The U.S. Federal Reserve’s attempt to rein in inflation by raising interest rates might end up pushing the country into a recession, BlackRock, the world’s largest asset manager, recently warned in a note.
“The Fed's hawkish pivot has raised the risk that markets see rates staying in restrictive territory,” the note said, according to Fox Business
. “The year-to-date selloff partly reflects this, yet we see no clear catalyst for a rebound. If they hike interest rates too much, they risk triggering a recession. If they tighten not enough, the risk becomes runaway inflation. It's tough to see a perfect outcome.”
BlackRock has downgraded U.S. stocks to neutral.
12-month inflation hit a four-decade high of 8.5 percent in March. A month later, it only decreased slightly to 8.3 percent
in April. The Fed raised its benchmark interest rate by 50 basis points in early May for the first time in 20 years. It has signaled that more such rate hikes will be announced in future meetings.
According to Fed Chairman Jerome Powell, the central bank is committed to raising interest rates until inflation comes down. Restoring price stability is “an unconditional need,” Powell said in an interview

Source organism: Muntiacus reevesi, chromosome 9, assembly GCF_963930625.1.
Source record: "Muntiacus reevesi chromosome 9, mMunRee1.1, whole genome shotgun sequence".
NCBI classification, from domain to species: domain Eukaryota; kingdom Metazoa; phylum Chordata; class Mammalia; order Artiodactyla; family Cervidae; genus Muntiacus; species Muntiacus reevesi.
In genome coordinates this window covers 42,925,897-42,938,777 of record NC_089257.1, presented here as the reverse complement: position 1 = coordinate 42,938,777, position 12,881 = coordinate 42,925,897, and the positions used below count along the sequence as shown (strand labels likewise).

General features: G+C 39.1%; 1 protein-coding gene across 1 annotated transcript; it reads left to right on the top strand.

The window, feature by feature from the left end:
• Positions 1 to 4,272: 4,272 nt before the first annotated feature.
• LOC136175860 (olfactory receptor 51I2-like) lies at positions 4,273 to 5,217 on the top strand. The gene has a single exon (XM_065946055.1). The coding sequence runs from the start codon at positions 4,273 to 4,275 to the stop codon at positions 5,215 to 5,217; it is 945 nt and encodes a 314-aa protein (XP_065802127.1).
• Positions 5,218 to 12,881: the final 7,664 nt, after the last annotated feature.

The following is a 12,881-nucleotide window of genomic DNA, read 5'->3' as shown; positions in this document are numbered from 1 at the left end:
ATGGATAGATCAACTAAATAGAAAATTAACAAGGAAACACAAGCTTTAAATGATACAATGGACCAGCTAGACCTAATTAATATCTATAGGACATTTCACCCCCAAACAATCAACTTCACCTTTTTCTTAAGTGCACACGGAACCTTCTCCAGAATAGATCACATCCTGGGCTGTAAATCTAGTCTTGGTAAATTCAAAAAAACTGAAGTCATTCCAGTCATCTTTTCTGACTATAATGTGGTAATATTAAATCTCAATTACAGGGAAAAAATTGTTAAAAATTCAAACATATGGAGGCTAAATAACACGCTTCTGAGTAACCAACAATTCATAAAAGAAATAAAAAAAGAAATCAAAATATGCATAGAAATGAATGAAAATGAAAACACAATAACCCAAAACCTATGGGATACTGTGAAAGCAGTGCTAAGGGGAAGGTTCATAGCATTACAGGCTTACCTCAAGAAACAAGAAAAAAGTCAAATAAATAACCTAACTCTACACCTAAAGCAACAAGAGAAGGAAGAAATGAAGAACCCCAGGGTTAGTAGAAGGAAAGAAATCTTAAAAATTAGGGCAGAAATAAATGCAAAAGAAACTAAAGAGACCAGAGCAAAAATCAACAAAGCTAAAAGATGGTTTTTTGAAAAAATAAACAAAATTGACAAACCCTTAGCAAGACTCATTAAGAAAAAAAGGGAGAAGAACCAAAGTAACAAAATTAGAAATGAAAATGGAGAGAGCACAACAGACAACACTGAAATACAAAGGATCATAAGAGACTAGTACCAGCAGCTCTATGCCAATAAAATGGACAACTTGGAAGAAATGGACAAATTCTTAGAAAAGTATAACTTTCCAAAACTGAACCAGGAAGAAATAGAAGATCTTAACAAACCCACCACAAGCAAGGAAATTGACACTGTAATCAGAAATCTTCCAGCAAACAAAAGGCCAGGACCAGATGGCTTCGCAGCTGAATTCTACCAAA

with The Wall Street Journal on May 17.
“There could be some pain involved,” he said, while adding that the Fed’s decision to bring down inflation might also push up the unemployment rate.
Powell himself has pushed back at the idea of an impending recession. Mary Daly, president of the San Francisco Federal Reserve Bank, also believes that the central bank can raise interest rates to the point where they are no longer stimulating economic growth without triggering a recession.
However, former Federal Reserve vice-chair Alan Blinder believes a recession is “pretty likely” next year. “I don’t mean 89 percent probability, but maybe 50 to 60 percent probability,” Blinder said to CNBC
, while adding that the recession is likely to be a mild one.
Major banks also expect the United States to go into recession either this year or the next. Wells Fargo is expecting a mild recession at the end of 2022 and early 2023. Morgan Stanley believes there is a 25 percent probability of a recession within the next 12 months.
Bank of America estimates recession risk for 2022 to be low but elevated for 2023, while Credit Suisse believes there is a high risk of recession in the United States during the second half of 2023.
Goldman Sachs calculates a 35 percent chance for a recession within the next two years.
A majority of American CEOs are also expecting a recession, according to a recent Conference Board measure of CEO sentiment
report. Around 57 percent of respondents expect inflation to decrease over the “next few years.”
They also believe the economy will suffer a “mild recession” lasting for a “very short” period due to rising interest rates.